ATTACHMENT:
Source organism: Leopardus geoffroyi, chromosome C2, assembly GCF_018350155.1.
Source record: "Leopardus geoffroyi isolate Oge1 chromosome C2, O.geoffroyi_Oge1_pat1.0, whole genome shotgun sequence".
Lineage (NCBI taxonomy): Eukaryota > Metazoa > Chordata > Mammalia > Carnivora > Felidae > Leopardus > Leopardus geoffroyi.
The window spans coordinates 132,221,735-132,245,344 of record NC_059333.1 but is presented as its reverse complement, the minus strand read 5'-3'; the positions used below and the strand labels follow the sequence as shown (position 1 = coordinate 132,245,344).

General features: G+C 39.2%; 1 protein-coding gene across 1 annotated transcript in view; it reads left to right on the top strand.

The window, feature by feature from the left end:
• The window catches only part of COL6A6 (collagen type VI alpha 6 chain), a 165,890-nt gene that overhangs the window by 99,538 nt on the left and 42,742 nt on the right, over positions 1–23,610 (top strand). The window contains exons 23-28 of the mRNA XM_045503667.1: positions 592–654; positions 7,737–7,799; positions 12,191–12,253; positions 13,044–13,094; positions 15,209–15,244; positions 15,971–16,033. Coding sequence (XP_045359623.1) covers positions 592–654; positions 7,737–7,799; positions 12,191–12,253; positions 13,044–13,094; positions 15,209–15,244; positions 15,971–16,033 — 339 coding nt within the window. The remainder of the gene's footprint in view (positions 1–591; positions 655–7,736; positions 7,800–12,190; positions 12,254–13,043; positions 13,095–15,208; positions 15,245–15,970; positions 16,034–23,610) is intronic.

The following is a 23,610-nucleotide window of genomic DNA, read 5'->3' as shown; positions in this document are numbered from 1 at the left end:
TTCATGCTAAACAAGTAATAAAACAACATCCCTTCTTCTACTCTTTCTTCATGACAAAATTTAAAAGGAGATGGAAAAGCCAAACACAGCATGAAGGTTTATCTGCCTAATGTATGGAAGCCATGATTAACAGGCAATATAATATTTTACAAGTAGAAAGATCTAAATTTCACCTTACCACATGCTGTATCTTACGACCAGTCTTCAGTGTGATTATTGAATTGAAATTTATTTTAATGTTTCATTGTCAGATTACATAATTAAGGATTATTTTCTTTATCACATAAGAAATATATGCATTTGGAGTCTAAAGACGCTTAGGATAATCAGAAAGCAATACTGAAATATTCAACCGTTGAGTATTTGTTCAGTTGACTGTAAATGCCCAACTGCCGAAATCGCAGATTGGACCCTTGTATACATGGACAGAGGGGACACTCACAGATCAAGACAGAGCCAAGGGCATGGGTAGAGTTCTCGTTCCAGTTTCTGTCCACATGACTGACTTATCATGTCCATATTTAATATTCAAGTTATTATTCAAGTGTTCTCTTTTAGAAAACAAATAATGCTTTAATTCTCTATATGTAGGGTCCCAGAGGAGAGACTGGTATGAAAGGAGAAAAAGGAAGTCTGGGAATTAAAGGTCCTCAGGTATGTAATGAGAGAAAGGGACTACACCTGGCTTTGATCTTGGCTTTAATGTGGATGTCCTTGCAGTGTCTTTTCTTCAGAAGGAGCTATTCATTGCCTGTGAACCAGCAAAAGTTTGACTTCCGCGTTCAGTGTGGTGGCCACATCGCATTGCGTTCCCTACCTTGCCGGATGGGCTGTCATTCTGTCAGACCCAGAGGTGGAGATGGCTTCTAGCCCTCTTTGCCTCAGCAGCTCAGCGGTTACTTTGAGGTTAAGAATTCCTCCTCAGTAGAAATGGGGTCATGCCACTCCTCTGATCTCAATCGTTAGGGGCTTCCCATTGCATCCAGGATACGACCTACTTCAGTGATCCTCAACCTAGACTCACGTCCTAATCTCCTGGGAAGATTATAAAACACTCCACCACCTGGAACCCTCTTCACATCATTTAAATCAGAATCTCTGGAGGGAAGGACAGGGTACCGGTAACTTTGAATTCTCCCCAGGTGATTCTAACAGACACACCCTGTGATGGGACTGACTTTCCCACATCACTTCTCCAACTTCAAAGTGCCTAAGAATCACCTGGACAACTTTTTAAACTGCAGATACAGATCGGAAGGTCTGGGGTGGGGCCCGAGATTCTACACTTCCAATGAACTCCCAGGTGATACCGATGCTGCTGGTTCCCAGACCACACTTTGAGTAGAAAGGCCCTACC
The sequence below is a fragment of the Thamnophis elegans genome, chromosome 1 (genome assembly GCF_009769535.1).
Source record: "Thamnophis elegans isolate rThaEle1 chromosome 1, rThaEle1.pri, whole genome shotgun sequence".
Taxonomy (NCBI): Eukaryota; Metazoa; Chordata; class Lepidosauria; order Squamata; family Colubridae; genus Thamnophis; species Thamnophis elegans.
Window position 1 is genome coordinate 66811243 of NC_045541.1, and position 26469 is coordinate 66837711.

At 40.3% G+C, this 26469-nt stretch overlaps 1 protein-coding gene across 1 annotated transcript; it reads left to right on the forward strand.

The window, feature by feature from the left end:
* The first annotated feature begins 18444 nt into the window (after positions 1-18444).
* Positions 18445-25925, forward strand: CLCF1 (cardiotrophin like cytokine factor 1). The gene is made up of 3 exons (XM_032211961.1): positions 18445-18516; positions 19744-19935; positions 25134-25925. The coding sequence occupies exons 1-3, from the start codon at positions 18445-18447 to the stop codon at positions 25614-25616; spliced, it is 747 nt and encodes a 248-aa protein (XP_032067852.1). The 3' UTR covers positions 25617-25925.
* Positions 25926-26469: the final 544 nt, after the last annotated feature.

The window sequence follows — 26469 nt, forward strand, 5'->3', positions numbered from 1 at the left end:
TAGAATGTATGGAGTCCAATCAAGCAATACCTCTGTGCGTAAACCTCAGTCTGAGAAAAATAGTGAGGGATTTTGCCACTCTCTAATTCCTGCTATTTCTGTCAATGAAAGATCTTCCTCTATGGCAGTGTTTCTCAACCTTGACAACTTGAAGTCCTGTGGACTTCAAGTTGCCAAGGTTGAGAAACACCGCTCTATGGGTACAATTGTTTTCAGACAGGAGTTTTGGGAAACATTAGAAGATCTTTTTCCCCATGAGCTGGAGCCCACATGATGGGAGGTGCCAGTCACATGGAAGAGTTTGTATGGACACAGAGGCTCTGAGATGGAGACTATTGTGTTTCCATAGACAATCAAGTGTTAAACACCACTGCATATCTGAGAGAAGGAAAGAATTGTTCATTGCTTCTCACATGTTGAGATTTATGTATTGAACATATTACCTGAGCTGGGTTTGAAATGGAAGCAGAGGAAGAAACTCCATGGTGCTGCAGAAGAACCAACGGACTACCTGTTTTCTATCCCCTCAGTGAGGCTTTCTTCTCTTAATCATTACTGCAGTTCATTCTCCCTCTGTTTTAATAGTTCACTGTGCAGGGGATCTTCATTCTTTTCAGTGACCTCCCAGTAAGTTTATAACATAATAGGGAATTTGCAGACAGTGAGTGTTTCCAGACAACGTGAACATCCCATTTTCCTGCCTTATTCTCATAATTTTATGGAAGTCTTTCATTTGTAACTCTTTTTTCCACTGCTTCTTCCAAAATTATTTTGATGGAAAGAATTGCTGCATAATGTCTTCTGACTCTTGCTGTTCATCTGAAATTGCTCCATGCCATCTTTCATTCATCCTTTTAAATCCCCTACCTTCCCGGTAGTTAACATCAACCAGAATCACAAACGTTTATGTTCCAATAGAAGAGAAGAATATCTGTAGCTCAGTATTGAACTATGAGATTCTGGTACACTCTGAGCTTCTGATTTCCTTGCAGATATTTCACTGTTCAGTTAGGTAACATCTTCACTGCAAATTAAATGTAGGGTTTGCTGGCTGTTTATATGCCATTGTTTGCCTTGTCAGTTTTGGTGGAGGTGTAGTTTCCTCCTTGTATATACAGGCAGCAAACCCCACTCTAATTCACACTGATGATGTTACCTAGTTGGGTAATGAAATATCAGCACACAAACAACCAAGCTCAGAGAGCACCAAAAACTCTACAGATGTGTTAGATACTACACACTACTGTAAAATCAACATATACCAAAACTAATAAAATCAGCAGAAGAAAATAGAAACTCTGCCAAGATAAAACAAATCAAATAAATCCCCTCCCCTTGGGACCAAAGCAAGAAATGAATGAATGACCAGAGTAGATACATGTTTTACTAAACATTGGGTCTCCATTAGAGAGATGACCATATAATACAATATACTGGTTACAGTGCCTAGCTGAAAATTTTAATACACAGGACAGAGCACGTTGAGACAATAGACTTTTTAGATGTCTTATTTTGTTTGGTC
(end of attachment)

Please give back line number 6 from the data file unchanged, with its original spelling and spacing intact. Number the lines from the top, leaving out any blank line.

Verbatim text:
The window, feature by feature from the left end: